In light of Governor Newsom’s proposal, backed by the state’s large water agencies, for the Delta Conveyance Project tunnel and its sister project Sites Reservoir, the public approval of his management policies, in spite of over two thirds of adults believing that not enough is being done, indicates a major deficit of understanding about the scientific causes of the water shortage, the real resources, and what solutions offer the best outcomes.  It is also long past time for the tunnel proponents to stop crying wolf and fully disclose information to the public about all the options and numerous costs.

Perhaps the ambivalent survey respondents who approve of Gov. Newsom are ignorant about the about the long-term consequences of ecosystem devastation following the water diversions and subsequent drying of up rivers in the Central Valley and Sierra watersheds.  Perhaps they don’t realize that the high costs of tunnel construction will be passed on to them in their water bills, or are unaware of the economic losses as agricultural jobs are lost and food production slows in the Central Valley.  Perhaps they are unaware that the tunnel will not produce any new water, unlike wastewater treatment that replenishes the aquifers instead of pumping water back out to the ocean.  Perhaps they have not heard or read about the inequities of those with little access to water because the taps and fancy filters in their homes are still plentiful.  Perhaps they believe politically biased news that their water supply will not last the year unless urbanites stop all outdoor watering because of low levels in Lake Mead, totally unaware of all the water sources and over-flowing underground water tables in the basements of Los Angeles buildings from a water storage surplus.

Survey respondents are correct, however, that not enough protective actions and good management of water by the state has occurred in spite of science, laws and regulations to do so on both state and federal levels.  But to understand why that is true, or how those tunnel and reservoir costs (totaling $40 billion at least, not counting job losses and environmental destruction) are needed for conservation, more Californians need to have basic knowledge about all the sources of water, the infrastructures that deliver water, and who does what.  They need to know about sources of pollution for their drinking water too and how it can be alleviated.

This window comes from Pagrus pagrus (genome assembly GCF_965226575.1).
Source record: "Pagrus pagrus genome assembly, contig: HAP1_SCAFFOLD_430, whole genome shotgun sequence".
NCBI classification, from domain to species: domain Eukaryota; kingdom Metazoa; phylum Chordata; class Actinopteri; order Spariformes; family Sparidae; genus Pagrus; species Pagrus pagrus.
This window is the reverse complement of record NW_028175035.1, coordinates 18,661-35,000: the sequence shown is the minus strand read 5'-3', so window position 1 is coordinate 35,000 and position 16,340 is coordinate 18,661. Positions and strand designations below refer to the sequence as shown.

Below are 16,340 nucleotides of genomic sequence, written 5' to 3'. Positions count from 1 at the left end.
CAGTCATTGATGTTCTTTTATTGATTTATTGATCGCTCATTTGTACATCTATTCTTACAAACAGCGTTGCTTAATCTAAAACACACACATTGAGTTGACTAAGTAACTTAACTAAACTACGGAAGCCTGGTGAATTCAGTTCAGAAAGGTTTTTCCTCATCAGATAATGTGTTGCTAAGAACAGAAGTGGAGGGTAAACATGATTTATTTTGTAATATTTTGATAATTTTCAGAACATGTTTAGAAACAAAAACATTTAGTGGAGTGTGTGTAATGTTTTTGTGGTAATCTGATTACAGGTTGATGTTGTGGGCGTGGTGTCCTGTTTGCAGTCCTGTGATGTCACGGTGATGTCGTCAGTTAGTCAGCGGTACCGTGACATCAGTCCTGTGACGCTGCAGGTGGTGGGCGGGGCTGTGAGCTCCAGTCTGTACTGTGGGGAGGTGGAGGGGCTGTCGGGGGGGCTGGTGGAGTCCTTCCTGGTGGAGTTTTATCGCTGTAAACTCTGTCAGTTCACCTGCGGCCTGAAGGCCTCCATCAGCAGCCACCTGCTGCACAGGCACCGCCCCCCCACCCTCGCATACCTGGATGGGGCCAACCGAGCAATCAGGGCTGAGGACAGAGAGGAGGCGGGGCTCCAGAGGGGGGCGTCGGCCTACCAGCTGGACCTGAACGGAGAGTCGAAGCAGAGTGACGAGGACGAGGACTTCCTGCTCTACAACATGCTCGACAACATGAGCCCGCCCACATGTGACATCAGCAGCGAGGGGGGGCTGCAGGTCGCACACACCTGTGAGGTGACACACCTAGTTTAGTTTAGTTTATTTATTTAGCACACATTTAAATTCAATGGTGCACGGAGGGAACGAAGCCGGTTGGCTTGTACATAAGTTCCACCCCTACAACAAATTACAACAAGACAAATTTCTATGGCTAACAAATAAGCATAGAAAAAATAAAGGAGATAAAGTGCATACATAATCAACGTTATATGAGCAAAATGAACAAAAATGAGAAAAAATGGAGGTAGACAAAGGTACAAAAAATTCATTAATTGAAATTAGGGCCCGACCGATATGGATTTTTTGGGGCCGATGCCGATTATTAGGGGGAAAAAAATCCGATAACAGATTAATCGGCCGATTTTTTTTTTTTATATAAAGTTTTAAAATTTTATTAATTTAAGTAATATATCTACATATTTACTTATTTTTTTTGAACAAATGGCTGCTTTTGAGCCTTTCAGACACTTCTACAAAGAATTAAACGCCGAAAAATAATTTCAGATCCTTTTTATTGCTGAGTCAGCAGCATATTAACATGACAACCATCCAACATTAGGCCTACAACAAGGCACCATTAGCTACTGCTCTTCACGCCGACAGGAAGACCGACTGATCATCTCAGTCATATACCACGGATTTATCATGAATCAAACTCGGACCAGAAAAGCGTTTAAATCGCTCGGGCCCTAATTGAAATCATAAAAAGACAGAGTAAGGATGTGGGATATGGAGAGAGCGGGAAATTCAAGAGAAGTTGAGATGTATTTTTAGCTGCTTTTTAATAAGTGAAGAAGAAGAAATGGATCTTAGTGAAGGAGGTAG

Granted, understanding the existing competing and complex labyrinth of all the water, agriculture, food, wildlife, fisheries and environmental organizations, federal and state infrastructures, and the multinational and cultural groups involved with natural resources can be daunting.  Most of it is all available on public record and internet, but few people take the time to view and analyze it.  Not many people read the linked documents that provide important details of regulations, policies and laws.  It is all there, but goes unnoticed by the public until the undesirable consequences play out.

Therefore, this three-part article series offers a shortcut way of learning the water supply and demand basics.  And because of the prolonged drought and political claims of dropping levels of river flows and reservoir levels behind dams, major decisions are being made this year (2022) that will determine how our future plays out regarding fresh water in California for a long time to come.  Choices will be made between funding the creation of new water supplies through recycling, stormwater capture and increased storage versus continuing to rely on old patterns of just moving dwindling water around to benefit the richest basins.  Remember, California is just an example of what is occurring world-wide.

There is a great deal of opposition to the construction of the Delta Conveyance Project, from the state legislature, Delta coalitions, some programs within state government, university fellow scientists, and non-profit watchdog organizations.  The USBR will not be providing any funding and federal fish and game departments of the Interior Department, which have a duty to protect the environment.  The laws in California also prohibit further destruction of the watersheds.  Environmental oriented organizations have been successful in stopping additional Delta tunnels in the past multiple times.